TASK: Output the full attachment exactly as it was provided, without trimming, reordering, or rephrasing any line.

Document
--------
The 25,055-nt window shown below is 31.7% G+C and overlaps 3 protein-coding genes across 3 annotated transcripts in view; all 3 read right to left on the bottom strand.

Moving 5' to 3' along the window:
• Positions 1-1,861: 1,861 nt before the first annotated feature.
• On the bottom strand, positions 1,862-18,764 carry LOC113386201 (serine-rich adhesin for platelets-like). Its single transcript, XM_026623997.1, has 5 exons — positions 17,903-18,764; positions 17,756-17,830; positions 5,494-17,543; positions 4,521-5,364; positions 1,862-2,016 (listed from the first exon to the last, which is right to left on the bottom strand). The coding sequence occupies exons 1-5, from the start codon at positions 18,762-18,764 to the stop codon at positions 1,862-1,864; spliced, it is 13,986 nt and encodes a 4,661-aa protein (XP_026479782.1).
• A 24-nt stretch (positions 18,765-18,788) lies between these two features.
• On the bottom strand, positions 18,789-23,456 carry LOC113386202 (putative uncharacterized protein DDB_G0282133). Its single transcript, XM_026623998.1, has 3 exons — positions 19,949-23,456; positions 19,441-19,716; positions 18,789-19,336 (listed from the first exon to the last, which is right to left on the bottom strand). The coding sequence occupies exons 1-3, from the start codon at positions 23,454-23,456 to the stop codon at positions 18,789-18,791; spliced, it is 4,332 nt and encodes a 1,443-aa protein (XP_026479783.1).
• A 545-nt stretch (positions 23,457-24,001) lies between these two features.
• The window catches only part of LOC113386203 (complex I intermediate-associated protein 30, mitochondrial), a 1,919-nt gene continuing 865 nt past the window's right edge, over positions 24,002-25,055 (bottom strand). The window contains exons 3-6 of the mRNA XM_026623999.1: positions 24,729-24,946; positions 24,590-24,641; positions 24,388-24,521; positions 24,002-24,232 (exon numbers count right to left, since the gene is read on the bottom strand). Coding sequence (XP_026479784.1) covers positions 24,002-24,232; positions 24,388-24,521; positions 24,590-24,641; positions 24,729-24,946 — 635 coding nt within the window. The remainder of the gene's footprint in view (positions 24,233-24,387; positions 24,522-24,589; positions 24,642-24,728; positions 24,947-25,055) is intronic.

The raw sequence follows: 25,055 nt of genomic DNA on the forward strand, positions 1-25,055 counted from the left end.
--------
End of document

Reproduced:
The 25,055-nt window shown below is 31.7% G+C and overlaps 3 protein-coding genes across 3 annotated transcripts in view; all 3 read right to left on the bottom strand.

Moving 5' to 3' along the window:
• Positions 1-1,861: 1,861 nt before the first annotated feature.
• On the bottom strand, positions 1,862-18,764 carry LOC113386201 (serine-rich adhesin for platelets-like). Its single transcript, XM_026623997.1, has 5 exons — positions 17,903-18,764; positions 17,756-17,830; positions 5,494-17,543; positions 4,521-5,364; positions 1,862-2,016 (listed from the first exon to the last, which is right to left on the bottom strand). The coding sequence occupies exons 1-5, from the start codon at positions 18,762-18,764 to the stop codon at positions 1,862-1,864; spliced, it is 13,986 nt and encodes a 4,661-aa protein (XP_026479782.1).
• A 24-nt stretch (positions 18,765-18,788) lies between these two features.
• On the bottom strand, positions 18,789-23,456 carry LOC113386202 (putative uncharacterized protein DDB_G0282133). Its single transcript, XM_026623998.1, has 3 exons — positions 19,949-23,456; positions 19,441-19,716; positions 18,789-19,336 (listed from the first exon to the last, which is right to left on the bottom strand). The coding sequence occupies exons 1-3, from the start codon at positions 23,454-23,456 to the stop codon at positions 18,789-18,791; spliced, it is 4,332 nt and encodes a 1,443-aa protein (XP_026479783.1).
• A 545-nt stretch (positions 23,457-24,001) lies between these two features.
• The window catches only part of LOC113386203 (complex I intermediate-associated protein 30, mitochondrial), a 1,919-nt gene continuing 865 nt past the window's right edge, over positions 24,002-25,055 (bottom strand). The window contains exons 3-6 of the mRNA XM_026623999.1: positions 24,729-24,946; positions 24,590-24,641; positions 24,388-24,521; positions 24,002-24,232 (exon numbers count right to left, since the gene is read on the bottom strand). Coding sequence (XP_026479784.1) covers positions 24,002-24,232; positions 24,388-24,521; positions 24,590-24,641; positions 24,729-24,946 — 635 coding nt within the window. The remainder of the gene's footprint in view (positions 24,233-24,387; positions 24,522-24,589; positions 24,642-24,728; positions 24,947-25,055) is intronic.

The raw sequence follows: 25,055 nt of genomic DNA on the forward strand, positions 1-25,055 counted from the left end.